As this article from The Banner — The official magazine of the Christian Reformed Church — points out, the CRC General Synod of this year had an interesting discussion regarding Penal Substitutionary Atonement (PSA), which is one of the many theories to understand and interpret the meaning of Christ’s sacrifice.
Interesting to me was the question of whether the denial of PSA might constitute a ‘heresy’ or not. The CRC synod, after some deliberation, concluded:
[I]t is a serious deviation from the teachings of the confessions of the Christian Reformed Church to in any way deny that Jesus Christ’s life, death, and resurrection provide a substitutionary work of bearing God’s wrath on our behalf because of the just punishment we deserve for our sin.
Although it did not label the denial of PSA as a ‘heresy,’ the synod recognized it was a “serious deviation” from the Reformed Confessions.
As I reflect on this action, I couldn’t agree more with their conclusion! It is important to recognize when a particular teaching or its denial might be problematic. Denying the penal substitutionary dimension of Christ’s sacrifice not only goes against the testimony of Scriptures, but also against the purpose of Christ’s redemptive work. The PSA claims that Christ suffered on our behalf, since we deserved punishment because of our sins. In this respect, I think the Penal Substitution theory offers a basic framework to understand of the doctrine of atonement.
The PSA has received significant critique, especially from some feminist liberal groups regarding the apparent child abuse of the Father and the Son. This has made many people suspicious about this theory. However, this critique can be discarded when one considers that the relationship between a human father/son is perhaps not univocally but analogous to the relationship God the Father/the Son. These feminist theologians tend to ignore this and its broader implications. Not only the relationship between Father/the Son and the human father/son are not univocally; their power relation is not the same. While there is a clear difference in terms of power and status regarding a human father/mother vs. a human child, it seems there is no such a thing in the divine interrelationships.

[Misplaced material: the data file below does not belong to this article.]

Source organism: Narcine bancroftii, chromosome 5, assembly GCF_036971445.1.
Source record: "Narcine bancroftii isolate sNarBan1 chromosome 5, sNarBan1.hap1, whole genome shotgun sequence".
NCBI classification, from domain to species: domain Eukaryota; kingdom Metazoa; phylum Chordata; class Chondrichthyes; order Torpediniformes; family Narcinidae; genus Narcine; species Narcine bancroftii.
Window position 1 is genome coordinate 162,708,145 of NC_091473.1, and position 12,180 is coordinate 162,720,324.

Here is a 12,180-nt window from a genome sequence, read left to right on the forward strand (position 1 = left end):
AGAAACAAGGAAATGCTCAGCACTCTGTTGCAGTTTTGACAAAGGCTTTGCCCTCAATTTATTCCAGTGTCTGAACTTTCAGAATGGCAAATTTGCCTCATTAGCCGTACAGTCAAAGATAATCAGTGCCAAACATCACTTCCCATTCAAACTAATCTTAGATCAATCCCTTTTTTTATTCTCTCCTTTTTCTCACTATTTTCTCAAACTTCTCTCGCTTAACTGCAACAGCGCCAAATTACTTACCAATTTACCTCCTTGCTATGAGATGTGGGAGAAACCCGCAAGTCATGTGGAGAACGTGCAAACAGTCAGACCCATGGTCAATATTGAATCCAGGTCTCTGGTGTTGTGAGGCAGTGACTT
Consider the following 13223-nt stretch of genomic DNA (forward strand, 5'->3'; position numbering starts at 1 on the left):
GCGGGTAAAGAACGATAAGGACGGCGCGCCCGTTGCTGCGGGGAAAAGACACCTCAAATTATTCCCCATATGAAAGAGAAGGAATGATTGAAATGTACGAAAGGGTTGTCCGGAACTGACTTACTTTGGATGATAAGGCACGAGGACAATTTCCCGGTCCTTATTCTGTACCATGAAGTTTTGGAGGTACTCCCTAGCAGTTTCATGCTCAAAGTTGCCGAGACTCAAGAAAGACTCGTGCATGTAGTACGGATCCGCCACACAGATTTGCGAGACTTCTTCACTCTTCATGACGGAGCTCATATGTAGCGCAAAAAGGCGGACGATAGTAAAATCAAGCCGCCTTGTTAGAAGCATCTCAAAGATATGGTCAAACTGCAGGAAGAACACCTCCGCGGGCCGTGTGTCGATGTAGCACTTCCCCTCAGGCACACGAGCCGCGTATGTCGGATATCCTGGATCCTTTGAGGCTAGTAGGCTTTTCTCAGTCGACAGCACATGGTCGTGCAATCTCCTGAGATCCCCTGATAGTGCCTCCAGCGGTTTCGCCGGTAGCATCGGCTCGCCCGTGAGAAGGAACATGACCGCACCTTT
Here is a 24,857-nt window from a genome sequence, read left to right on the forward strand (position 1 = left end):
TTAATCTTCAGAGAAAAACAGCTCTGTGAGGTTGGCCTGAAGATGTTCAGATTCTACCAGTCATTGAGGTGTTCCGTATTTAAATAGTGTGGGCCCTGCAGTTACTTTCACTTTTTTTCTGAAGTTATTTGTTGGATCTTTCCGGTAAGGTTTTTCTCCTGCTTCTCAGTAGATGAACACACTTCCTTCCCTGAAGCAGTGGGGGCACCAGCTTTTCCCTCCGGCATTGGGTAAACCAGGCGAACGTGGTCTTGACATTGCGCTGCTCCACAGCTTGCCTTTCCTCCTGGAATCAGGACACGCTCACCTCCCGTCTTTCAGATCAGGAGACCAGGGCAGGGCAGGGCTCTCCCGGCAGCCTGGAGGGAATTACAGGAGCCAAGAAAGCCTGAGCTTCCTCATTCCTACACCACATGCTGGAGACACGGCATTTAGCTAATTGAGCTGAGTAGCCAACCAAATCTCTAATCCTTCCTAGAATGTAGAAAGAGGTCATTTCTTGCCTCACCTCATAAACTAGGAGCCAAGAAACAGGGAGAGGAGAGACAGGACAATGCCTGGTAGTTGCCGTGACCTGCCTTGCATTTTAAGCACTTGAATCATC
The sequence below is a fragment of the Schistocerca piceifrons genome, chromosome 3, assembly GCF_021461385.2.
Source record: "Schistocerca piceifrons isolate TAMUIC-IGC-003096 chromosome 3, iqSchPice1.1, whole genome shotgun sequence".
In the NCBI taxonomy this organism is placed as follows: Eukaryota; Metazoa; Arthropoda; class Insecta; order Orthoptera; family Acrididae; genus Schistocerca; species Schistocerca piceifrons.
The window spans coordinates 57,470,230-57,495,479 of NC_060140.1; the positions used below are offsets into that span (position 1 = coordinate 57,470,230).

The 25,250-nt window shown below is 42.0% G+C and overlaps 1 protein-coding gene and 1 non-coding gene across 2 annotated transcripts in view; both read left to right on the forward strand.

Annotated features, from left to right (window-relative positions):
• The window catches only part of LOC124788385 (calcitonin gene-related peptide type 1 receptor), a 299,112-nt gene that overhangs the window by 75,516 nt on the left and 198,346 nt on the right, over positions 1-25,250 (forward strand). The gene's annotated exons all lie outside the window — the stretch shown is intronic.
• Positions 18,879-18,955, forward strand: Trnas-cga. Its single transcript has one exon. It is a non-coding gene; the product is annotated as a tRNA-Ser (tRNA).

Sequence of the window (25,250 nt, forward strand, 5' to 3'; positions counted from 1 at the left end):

In my opinion, in order to claim a child abuse or mistreatment in the atonement, it is needed a clear difference of power between God and Christ when God decides that the Son would die in the cross. Since this divine decision did not happen during the life and ministry of Jesus the incarnated Son but before the foundation of the world, there is not a reason to speak of abuse when both parties shared the same glory and power in the Trinity. In other words, during the life and ministry of Jesus, what happened in the year 30/33 was not a father’s decision to offer his son as sacrifice but instead the realization of what God the Father and God the Son had agreed in the pre-temporal covenant of redemption.
For reformed people, Penal Substitutionary Atonement constitutes an important part of our Confessions and we should be clear about it. But as professor and theologian from Calvin Seminary, Dr. Mary Vanderberg, argues in the referenced article, there are other noteworthy theories to understand the atonement. All of them highlight certain biblical verses, emphasizing different aspects of the meaning of Christ’s sacrifice.
At the end, labeling the denial of Penal Substitutionary Atonement as a ‘heresy’ might be correct if we understand it broadly. But labeling in the way the CRC Synod wanted will depend on how we define a ‘heresy’ narrowly. What is for sure it is that the denial of PSA departs from the reformed tradition, besides diminishing the powerful significance of Christ’s redemptive work.